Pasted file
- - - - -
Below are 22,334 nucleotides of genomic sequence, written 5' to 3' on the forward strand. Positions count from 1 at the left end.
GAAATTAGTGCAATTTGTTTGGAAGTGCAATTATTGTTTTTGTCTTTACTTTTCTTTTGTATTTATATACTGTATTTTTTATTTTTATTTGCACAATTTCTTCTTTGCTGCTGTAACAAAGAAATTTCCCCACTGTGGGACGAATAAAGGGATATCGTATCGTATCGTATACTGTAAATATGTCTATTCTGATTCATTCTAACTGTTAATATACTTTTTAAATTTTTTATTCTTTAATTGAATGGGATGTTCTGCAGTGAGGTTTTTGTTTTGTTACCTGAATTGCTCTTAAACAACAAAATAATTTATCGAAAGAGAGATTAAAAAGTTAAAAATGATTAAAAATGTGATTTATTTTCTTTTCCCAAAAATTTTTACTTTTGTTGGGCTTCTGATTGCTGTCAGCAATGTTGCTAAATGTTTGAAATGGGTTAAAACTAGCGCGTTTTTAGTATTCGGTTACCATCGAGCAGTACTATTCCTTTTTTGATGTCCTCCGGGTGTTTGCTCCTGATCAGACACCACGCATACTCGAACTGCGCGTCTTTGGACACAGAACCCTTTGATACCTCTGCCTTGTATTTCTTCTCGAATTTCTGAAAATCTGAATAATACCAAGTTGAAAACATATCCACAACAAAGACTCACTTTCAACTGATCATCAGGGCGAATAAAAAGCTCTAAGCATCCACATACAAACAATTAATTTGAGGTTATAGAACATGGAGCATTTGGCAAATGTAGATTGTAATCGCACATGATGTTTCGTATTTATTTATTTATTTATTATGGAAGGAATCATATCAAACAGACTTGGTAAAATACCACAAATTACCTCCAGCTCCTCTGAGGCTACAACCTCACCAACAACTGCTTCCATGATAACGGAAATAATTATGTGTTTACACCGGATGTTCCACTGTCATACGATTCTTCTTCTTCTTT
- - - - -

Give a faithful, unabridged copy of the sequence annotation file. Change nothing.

Below are 22,334 nucleotides of genomic sequence, written 5' to 3' on the forward strand. Positions count from 1 at the left end.
GAAATTAGTGCAATTTGTTTGGAAGTGCAATTATTGTTTTTGTCTTTACTTTTCTTTTGTATTTATATACTGTATTTTTTATTTTTATTTGCACAATTTCTTCTTTGCTGCTGTAACAAAGAAATTTCCCCACTGTGGGACGAATAAAGGGATATCGTATCGTATCGTATACTGTAAATATGTCTATTCTGATTCATTCTAACTGTTAATATACTTTTTAAATTTTTTATTCTTTAATTGAATGGGATGTTCTGCAGTGAGGTTTTTGTTTTGTTACCTGAATTGCTCTTAAACAACAAAATAATTTATCGAAAGAGAGATTAAAAAGTTAAAAATGATTAAAAATGTGATTTATTTTCTTTTCCCAAAAATTTTTACTTTTGTTGGGCTTCTGATTGCTGTCAGCAATGTTGCTAAATGTTTGAAATGGGTTAAAACTAGCGCGTTTTTAGTATTCGGTTACCATCGAGCAGTACTATTCCTTTTTTGATGTCCTCCGGGTGTTTGCTCCTGATCAGACACCACGCATACTCGAACTGCGCGTCTTTGGACACAGAACCCTTTGATACCTCTGCCTTGTATTTCTTCTCGAATTTCTGAAAATCTGAATAATACCAAGTTGAAAACATATCCACAACAAAGACTCACTTTCAACTGATCATCAGGGCGAATAAAAAGCTCTAAGCATCCACATACAAACAATTAATTTGAGGTTATAGAACATGGAGCATTTGGCAAATGTAGATTGTAATCGCACATGATGTTTCGTATTTATTTATTTATTTATTATGGAAGGAATCATATCAAACAGACTTGGTAAAATACCACAAATTACCTCCAGCTCCTCTGAGGCTACAACCTCACCAACAACTGCTTCCATGATAACGGAAATAATTATGTGTTTACACCGGATGTTCCACTGTCATACGATTCTTCTTCTTCTTT